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There is a political war going on between “Believers” in man-made global warming — anthropogenic global warming (AGW) caused by CO2 emissions — and “Deniers,” who are skeptical climate scientists who continue to search for facts. These categories of “Believers” and “Deniers” (also sometimes called “Skeptics”) are shallow terms generated by politicians and journalists.

Often seen in this newspaper in articles by Gordon Fulks, however, scientists never use such words as “believing” or “denying.” Every honest scientist is always a skeptic.

Was 2018 our “hottest year on record” — as declared by the UN’s Intergovernmental Panel on Climate Change (IPCC)? The answer is: “No, not even close.” In North America alone, record-breaking highs include: 100°F in Alaska (1915); 113°F in Saskatchewan (1937); 112°F in Manitoba (1936); 110°F in Alberta (1931); and 119°F in Oregon (1898).

What about “weather” before mercury thermometers were invented (1714)? From ice cores in Antarctica and Greenland, going back 800,000 years, we know there were: [a] the Minoan Warm Period (~1500 BC to 1000 BC); [b] Roman Warm Period (~250 BC to 400 AD); and [c] Medieval Warm Period (~950 to 1250 AD). During the Medieval Warm Period, Vikings colonized southwestern Greenland; grape-growing and wine-making existed — not only in England, but near Stockholm. This warm period was followed by the Little Ice Age (~1550 to 1850), when the Thames River sometimes froze over.

Historical droughts are well known. The earliest Peruvian civilizations (4000-1800 BC) — preceding the Incan and Aztec empires — perished largely because of severe droughts lasting hundreds of years.

Climate scientists are aware of more than a dozen identifiable naturally-occurring climate cycles — which obviously overlap with one another. For example, Sunspot Cycles occur on average every eleven years. Glacial-Interglacial Cycles occur about every 110,000 years. North African Cycles happen every 10,000-20,000 years.

Others include: Precession Cycles (every 26,000 years), North Atlantic (1,500 years), Lunar Tidal (1800 years), and seven distinct Oscillations — Atlantic Multidecadal (50-70 years), Interdecadal Pacific (15-30 years), Pacific Decadal (8-12 years), Quasi-Biennial (30 months), Arctic, North Atlantic, and North Pacific. There are “Sixty-Year Climate Cycles”; U.S. senior citizens today might recall that 1930-45 was warmer than 1980-95. Finally, we have El Niño and its opposite La Niña (every 2-7 years).

Causes of climate cycles include both terrestrial and extraterrestrial. Because our planet has expansive oceans and atmosphere that are never in equilibrium, continuous changes in climate are inevitable. There are large differences in land:sea ratio between the Northern and Southern Hemispheres. Solar activity — manifesting itself as sunspots with intense magnetic fields — profoundly influences cloud formation and, therefore, Earth’s albedo (reflectivity).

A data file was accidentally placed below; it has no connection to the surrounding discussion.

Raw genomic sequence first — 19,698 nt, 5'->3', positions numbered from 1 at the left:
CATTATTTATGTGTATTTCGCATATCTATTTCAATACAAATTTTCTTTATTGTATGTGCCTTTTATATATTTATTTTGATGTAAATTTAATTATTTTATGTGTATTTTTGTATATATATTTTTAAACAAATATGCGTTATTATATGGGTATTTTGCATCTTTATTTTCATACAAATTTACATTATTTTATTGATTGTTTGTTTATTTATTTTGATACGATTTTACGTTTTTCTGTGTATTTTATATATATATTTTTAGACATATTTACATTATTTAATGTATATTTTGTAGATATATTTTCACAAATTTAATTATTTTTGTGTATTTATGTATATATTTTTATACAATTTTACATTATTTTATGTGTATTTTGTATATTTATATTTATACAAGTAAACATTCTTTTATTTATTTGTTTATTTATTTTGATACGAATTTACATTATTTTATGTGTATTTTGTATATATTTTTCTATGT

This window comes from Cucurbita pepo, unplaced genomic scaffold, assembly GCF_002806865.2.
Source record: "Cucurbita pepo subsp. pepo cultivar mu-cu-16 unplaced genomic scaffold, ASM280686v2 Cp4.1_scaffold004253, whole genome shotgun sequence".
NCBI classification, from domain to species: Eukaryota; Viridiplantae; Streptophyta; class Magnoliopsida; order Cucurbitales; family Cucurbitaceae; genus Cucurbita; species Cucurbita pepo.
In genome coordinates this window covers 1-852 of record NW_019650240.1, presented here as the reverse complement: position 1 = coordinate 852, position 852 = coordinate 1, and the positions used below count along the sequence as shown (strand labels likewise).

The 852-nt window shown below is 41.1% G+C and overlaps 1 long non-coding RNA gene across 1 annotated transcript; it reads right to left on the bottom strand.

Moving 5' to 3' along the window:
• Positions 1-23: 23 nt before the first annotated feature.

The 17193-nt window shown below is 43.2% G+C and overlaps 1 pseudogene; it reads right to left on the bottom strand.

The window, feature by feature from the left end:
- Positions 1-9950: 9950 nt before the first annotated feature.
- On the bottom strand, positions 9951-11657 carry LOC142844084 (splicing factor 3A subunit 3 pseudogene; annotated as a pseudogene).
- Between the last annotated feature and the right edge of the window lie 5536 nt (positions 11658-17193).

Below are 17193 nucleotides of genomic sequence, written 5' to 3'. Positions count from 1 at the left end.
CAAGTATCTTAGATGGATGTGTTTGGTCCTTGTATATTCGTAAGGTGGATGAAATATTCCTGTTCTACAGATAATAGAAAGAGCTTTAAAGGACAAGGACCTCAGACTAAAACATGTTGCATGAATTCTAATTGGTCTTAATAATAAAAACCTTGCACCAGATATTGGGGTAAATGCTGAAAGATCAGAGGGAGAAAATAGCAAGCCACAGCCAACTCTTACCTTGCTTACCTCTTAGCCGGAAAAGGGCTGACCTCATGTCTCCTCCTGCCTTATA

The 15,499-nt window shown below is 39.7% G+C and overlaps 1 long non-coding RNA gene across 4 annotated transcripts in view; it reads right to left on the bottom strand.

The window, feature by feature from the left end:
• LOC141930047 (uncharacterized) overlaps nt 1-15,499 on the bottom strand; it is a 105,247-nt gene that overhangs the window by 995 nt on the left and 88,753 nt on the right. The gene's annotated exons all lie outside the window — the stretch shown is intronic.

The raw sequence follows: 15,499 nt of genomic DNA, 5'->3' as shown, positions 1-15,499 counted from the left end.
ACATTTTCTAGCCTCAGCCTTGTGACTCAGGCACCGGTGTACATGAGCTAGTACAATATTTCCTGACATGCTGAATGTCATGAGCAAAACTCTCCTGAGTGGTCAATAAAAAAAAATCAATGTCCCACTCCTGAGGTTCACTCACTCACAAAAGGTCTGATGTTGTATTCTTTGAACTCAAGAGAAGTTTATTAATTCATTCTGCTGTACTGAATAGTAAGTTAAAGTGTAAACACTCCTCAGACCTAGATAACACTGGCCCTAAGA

Finally, changes in volcanic activity can affect climate. However, the greatest climate spectacle occurs in our oceans — because they contain by far the most mobile heat on Earth and constantly circulate that heat.

Thermometer measurements, on very limited portions of Earth’s surface, have always been subject to large variability due to local effects, which is why we now have satellite-measured global atmospheric temperatures recorded every minute since December 1978. From 1982 until 2014, my late son, in the U.S. Geological Survey, spearheaded meta-analysis of these data, searching for “evidence of statistically significant contributions of human activity to global temperatures”; he found none — despite well-known continuously rising atmospheric CO2 levels.

CO2 is a natural constituent of Earth’s atmosphere — not a “pollutant.” Without atmospheric CO2, there would be no carbon-based life on Earth. Plants take up CO2 and excrete O2, whereas animals inhale O2 and exhale CO2. Global atmospheric CO2 levels have increased steadily from about 280 parts-per-million in 1750 to 414 today, but were as high as 7,000 ppm during the Cambrian Period (540-485 million years ago) when plant life flourished. CO2 does not “cause” global warming.

Everything stated above represents facts. However, the IPCC, National Oceanic and Atmospheric Administration (NOAA), and other governmental agencies have chosen to “adjust their data” (i.e. “cook the books”) over the past several decades. This government-sponsored misconduct has been disseminated on the internet, many professional societies, and journals such as Science, Nature, and Scientific American.

The last time we did a Google search for “global warming” — among the top 24 “hits,” 16 contained false information, not scientific data. Reasoning behind such propaganda being spewed forth is perplexing. The best explanation is that the “Global Warming/Green Energy” Movement by environmentalists has snowballed into a trillion-dollar industry; this includes many disreputable “scientists” whose salaries and grant money depend on their perpetuating the global warming myth.

Daniel W. Nebert is professor emeritus at the University of Cincinnati, now retired near Portland with wife to be near the children.

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